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Examples of Economics Lessons for High School

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Money and Banking

Lesson 4

  • Graphically illustrate a response to an increase in the default risk on corporate bonds (two graphs). Explain the graph.



Money and Banking


Lesson 7

  • The government safety net creates an adverse selection problem and a moral hazard problem. Explain.

Answer)​​ When there is the information that is asymmetric between two parties, then the occurrence of adverse selection is possible. The party who has more information than another party will take advantage. The government safety net creates an adverse selection problem because a risk-loving individual can view the banking system as a beautiful opportunity to use to funds of others as it is known that other's funds are protected. So more information has provided to customers than the bank, and they are an advantage.

After getting protection, when people's behaviour changes then more hazard occurs, moral hazard problem is created by the government safety net because the depositors do not maintain discipline. After all, funds of depositors are protected. The bank is aware that this will lead to more risk than the risk otherwise.​​ 

  • How did the increase in the interest rates in the early 1980s contribute to the S&L crisis?

Answer)​​ In the 1980s, the saving and loan crisis took place because of the failures of association regarding savings and loans in the United States from 1986 to 1995, and more than half of the associations are to be blamed. The central bank of the United States, in the early 1980s, increased the rate of discount 9.5 per cent to 12 per cent so that inflation could be prevented. The increased discount rate caused an increase in borrowing cost for saving and loan associations.

The loans become more costly for the associations that have issues at the fixed rate of interest because the interest rate was higher​​ than the fixed interest rate at the rate they were able to borrow from Central Bank. When the interest rate increased at which they were able to borrow, adequate capital could not be attracted by the saving and loans institutions, and it became insolvent. ​​​​ Despite this insolvency, however, some saving and loans institutions invested in the investment strategies that were highly speculative and those institutions were adversely affected by those strategies by extending economic loses and their insolvency period.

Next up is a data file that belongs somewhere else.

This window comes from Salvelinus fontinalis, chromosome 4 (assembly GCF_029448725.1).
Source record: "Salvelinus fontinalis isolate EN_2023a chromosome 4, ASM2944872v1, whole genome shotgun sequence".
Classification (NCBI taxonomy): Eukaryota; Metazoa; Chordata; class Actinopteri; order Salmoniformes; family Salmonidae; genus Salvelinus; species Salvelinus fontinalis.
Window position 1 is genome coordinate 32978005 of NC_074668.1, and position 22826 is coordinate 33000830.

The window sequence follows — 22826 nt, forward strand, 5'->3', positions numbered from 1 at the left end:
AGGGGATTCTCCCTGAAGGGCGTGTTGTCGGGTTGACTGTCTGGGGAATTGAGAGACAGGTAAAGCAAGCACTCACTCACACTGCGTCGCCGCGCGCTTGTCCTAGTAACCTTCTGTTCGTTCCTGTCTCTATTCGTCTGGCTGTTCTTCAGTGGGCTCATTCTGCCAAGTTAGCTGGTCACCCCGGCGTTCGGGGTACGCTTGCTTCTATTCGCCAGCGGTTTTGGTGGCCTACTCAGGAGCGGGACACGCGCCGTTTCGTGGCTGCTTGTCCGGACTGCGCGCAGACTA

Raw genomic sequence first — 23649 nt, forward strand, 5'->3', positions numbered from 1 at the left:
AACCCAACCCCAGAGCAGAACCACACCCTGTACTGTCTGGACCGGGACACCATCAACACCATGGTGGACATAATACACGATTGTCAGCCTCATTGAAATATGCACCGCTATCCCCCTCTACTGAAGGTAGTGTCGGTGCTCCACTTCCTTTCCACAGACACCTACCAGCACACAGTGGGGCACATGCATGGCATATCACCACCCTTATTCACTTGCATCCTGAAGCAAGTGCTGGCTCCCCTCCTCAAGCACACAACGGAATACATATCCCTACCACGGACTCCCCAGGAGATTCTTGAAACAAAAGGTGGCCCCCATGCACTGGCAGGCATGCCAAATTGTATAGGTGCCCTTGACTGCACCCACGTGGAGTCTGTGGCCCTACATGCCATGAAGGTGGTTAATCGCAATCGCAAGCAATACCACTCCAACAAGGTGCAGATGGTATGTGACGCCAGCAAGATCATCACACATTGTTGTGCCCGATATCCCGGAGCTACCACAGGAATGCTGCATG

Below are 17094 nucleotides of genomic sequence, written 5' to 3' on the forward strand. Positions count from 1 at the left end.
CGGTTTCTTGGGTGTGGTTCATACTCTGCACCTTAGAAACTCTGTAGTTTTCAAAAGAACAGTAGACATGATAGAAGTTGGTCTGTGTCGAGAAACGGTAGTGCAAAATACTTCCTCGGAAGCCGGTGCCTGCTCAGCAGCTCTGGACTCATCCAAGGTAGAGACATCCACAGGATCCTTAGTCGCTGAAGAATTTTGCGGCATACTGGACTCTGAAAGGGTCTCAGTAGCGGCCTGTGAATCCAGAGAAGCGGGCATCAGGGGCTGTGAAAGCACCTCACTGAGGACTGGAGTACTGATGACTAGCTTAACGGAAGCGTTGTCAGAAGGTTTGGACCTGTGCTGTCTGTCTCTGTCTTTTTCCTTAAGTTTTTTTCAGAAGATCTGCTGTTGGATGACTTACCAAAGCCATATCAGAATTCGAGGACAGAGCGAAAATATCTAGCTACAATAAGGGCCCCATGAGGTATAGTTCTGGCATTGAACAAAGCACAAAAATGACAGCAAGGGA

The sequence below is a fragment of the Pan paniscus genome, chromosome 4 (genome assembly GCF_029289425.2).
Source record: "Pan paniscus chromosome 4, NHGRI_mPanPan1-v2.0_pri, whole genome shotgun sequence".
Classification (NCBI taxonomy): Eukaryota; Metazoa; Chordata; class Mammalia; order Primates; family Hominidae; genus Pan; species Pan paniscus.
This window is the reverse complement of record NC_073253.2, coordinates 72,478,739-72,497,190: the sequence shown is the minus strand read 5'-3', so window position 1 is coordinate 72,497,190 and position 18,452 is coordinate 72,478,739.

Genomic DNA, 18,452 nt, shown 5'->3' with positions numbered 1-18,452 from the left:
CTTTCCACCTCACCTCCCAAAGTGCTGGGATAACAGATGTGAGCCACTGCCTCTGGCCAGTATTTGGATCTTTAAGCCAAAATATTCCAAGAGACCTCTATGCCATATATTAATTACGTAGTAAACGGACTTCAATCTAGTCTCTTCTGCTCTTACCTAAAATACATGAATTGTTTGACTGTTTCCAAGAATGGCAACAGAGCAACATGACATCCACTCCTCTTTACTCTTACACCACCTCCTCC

• Discuss the provisions and implications of the following banking legislation:

a. Depository Institutions Deregulation and Monetary Control Act of 1980

b.​​ Reform, Rehabilitation, and Compliance Act of 1989 on Financial Institutions

c. Improvement Legislation of​​ 

the Central Deposit Insurance Company of 1991

Answer)​​ ​​ a. The Depository Institutions Deregulation and Monetary Control Act gave much greater control to Federal Reserves over non-member banks, and this act was passed in 1980. All the banks​​ under this act were brought under the rules of the Fed, and they were allowed to be merged. The Governor's Federal Reserve Board power was remover under the Glass-Steagall Act, and withdrawal accounts' negotiable order was allowed to offer nationwide.

b. The Financial Institutions Reform, Recovery, and Enforcement Act enacted in the saving and loan crisis wake during the 1980s; the act was passed in 1989. To insolvent's close hundred provided funds and thrifts to give the insurance to the respective depositor and establishment of Resolution Trust Corporation took place. The authority of thrift regulatory was transferred to the Thrift Supervision's office from the Federal Home Loan Bank Board.

c. The Federal Deposit Insurance Corporation Improvement Act (FDICIA) was passed in 1991 during the 1980s S&L (savings and loans) crisis in the U.S. This act strengthened the power and authority of the Federal Deposit Insurance Corporation. FDIC was allowed by this act​​ to borrow from the department of treasury directly, and it was mandated that failed bank to be resolved by FDIC using the available methods that are least costly. FDIC was also ordered to assess the premiums regarding insurance according to risk and challenges, and new requirements of capital were created.


Objective Questions

  • Bank panics.

  • Take too much risk

  • Depositors who come first have the​​ strongest ability to remove their funds.

  • moral hazard; much

  • 8%

  • the severe recession in 1981-82

  • increased​​ $40,000 to $100,000 bank protection

  • regulatory forbearance; moral hazard

  • politicians/regulators; taxpayers

  • the tactic introduced in the 1980s by thrift regulators to reduce capital requirements and seek regulatory forbearance in the hope of enhancing conditions in​​ the S&L industry​​ 


Lesson 8

  • Explain two concepts of central bank independence. Is the Fed politically independent? Why do economists think central bank independence is important?

Answer)​​ Freedom of instruments is a central bank's ability so that it could set its instruments, and on the other hand, goal independence is the central bank's ability so that it could set its goal. The Fed is enjoying both types of independence, i.e. instrument independence and goal independence as Fed is not under the political pressure and it is mostly independent because of its appointment conditions of its chairman and the board of directors, and earnings. Some political pressure, however, can be applied to the fed through legislative enactment or threat that affect the Fed. Economists think that independence is essential because the independent central banks are pursuing lower rate of inflation without harming the economic performance of the country.

  • Make a case for and against an independent Federal Reserve.

Answer)​​ Case for: the independent Federal Reserve can shield the economy from the business cycle involving politics, and inflationary bias is less likely to occur to monetary policy. Moreover, money supply control is too important that it cannot be left to inexperienced politicians.